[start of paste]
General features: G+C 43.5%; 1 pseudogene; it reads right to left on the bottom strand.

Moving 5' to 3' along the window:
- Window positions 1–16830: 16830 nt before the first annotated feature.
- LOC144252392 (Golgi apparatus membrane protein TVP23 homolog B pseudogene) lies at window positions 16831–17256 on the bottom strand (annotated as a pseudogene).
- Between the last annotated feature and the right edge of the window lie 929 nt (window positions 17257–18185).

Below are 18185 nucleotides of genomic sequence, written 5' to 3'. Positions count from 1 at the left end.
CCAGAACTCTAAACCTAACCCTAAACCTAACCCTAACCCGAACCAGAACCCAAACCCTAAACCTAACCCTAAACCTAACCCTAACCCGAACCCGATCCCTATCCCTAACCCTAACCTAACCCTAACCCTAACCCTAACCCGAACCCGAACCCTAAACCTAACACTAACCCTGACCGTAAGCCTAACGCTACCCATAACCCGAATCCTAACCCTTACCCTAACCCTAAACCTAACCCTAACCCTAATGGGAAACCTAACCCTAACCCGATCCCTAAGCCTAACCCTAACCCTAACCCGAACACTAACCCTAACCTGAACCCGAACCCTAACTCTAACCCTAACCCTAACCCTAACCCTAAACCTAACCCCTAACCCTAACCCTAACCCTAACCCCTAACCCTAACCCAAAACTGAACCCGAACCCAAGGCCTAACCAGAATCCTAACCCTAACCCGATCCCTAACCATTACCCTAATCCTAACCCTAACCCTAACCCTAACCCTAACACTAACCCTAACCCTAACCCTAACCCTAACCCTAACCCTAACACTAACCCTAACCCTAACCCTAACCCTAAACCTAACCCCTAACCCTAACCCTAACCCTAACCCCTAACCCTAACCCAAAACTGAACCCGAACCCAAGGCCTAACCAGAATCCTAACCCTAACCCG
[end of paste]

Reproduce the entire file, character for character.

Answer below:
General features: G+C 43.5%; 1 pseudogene; it reads right to left on the bottom strand.

Moving 5' to 3' along the window:
- Window positions 1–16830: 16830 nt before the first annotated feature.
- LOC144252392 (Golgi apparatus membrane protein TVP23 homolog B pseudogene) lies at window positions 16831–17256 on the bottom strand (annotated as a pseudogene).
- Between the last annotated feature and the right edge of the window lie 929 nt (window positions 17257–18185).

Below are 18185 nucleotides of genomic sequence, written 5' to 3'. Positions count from 1 at the left end.
CCAGAACTCTAAACCTAACCCTAAACCTAACCCTAACCCGAACCAGAACCCAAACCCTAAACCTAACCCTAAACCTAACCCTAACCCGAACCCGATCCCTATCCCTAACCCTAACCTAACCCTAACCCTAACCCTAACCCGAACCCGAACCCTAAACCTAACACTAACCCTGACCGTAAGCCTAACGCTACCCATAACCCGAATCCTAACCCTTACCCTAACCCTAAACCTAACCCTAACCCTAATGGGAAACCTAACCCTAACCCGATCCCTAAGCCTAACCCTAACCCTAACCCGAACACTAACCCTAACCTGAACCCGAACCCTAACTCTAACCCTAACCCTAACCCTAACCCTAAACCTAACCCCTAACCCTAACCCTAACCCTAACCCCTAACCCTAACCCAAAACTGAACCCGAACCCAAGGCCTAACCAGAATCCTAACCCTAACCCGATCCCTAACCATTACCCTAATCCTAACCCTAACCCTAACCCTAACCCTAACACTAACCCTAACCCTAACCCTAACCCTAACCCTAACCCTAACACTAACCCTAACCCTAACCCTAACCCTAAACCTAACCCCTAACCCTAACCCTAACCCTAACCCCTAACCCTAACCCAAAACTGAACCCGAACCCAAGGCCTAACCAGAATCCTAACCCTAACCCG